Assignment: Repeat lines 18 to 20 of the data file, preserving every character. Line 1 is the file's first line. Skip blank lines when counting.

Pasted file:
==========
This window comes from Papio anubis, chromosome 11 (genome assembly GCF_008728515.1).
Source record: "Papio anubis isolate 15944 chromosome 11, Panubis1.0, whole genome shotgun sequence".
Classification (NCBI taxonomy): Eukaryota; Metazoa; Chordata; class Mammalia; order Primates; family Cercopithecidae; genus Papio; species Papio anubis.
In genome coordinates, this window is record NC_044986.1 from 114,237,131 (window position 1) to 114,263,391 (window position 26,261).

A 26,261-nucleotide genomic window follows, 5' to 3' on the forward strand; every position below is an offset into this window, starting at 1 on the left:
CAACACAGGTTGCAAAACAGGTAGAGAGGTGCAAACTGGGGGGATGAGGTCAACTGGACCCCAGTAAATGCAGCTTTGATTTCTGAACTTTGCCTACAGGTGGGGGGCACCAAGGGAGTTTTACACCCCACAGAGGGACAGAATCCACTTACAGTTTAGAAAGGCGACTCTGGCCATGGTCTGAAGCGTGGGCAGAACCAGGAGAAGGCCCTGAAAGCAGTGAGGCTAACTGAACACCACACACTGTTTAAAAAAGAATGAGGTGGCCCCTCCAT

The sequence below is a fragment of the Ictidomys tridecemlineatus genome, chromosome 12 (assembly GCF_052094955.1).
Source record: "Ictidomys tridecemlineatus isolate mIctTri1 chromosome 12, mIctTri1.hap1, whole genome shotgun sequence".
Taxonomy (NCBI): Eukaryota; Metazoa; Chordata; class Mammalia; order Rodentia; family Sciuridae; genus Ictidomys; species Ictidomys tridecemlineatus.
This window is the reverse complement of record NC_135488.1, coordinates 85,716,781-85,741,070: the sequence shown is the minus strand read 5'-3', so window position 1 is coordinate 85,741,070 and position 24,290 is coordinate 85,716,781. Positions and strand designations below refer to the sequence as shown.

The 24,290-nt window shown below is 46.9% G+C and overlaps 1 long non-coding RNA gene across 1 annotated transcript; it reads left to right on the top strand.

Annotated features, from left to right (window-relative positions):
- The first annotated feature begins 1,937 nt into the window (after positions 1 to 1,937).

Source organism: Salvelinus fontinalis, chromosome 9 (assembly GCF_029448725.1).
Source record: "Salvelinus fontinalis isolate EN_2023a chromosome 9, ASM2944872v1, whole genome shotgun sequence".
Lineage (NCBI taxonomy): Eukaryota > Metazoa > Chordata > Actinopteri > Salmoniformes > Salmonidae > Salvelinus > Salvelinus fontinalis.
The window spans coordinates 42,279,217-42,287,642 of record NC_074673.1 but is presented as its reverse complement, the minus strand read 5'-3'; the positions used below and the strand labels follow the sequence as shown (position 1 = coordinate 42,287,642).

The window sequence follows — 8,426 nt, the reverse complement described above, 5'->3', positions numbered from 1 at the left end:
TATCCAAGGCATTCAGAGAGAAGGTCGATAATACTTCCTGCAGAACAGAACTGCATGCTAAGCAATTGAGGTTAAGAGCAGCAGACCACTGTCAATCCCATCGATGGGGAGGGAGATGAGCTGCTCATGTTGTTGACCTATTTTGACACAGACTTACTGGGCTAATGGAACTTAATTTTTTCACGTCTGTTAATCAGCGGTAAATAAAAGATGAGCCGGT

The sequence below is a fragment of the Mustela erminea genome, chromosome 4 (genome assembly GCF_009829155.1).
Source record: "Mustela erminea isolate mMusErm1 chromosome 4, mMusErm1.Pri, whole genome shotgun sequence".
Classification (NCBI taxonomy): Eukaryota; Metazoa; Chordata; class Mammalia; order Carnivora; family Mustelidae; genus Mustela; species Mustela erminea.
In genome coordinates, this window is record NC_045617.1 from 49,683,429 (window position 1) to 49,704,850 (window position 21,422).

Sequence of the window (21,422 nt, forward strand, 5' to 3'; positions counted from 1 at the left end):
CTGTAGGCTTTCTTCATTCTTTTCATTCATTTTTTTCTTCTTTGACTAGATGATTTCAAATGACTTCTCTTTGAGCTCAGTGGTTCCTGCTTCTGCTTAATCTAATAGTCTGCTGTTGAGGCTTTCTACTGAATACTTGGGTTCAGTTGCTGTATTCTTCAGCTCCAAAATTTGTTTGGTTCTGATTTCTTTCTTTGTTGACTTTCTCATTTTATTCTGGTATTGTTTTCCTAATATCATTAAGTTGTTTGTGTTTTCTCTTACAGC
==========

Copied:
The window sequence follows — 8,426 nt, the reverse complement described above, 5'->3', positions numbered from 1 at the left end:
TATCCAAGGCATTCAGAGAGAAGGTCGATAATACTTCCTGCAGAACAGAACTGCATGCTAAGCAATTGAGGTTAAGAGCAGCAGACCACTGTCAATCCCATCGATGGGGAGGGAGATGAGCTGCTCATGTTGTTGACCTATTTTGACACAGACTTACTGGGCTAATGGAACTTAATTTTTTCACGTCTGTTAATCAGCGGTAAATAAAAGATGAGCCGGT

The sequence below is a fragment of the Mustela erminea genome, chromosome 4 (genome assembly GCF_009829155.1).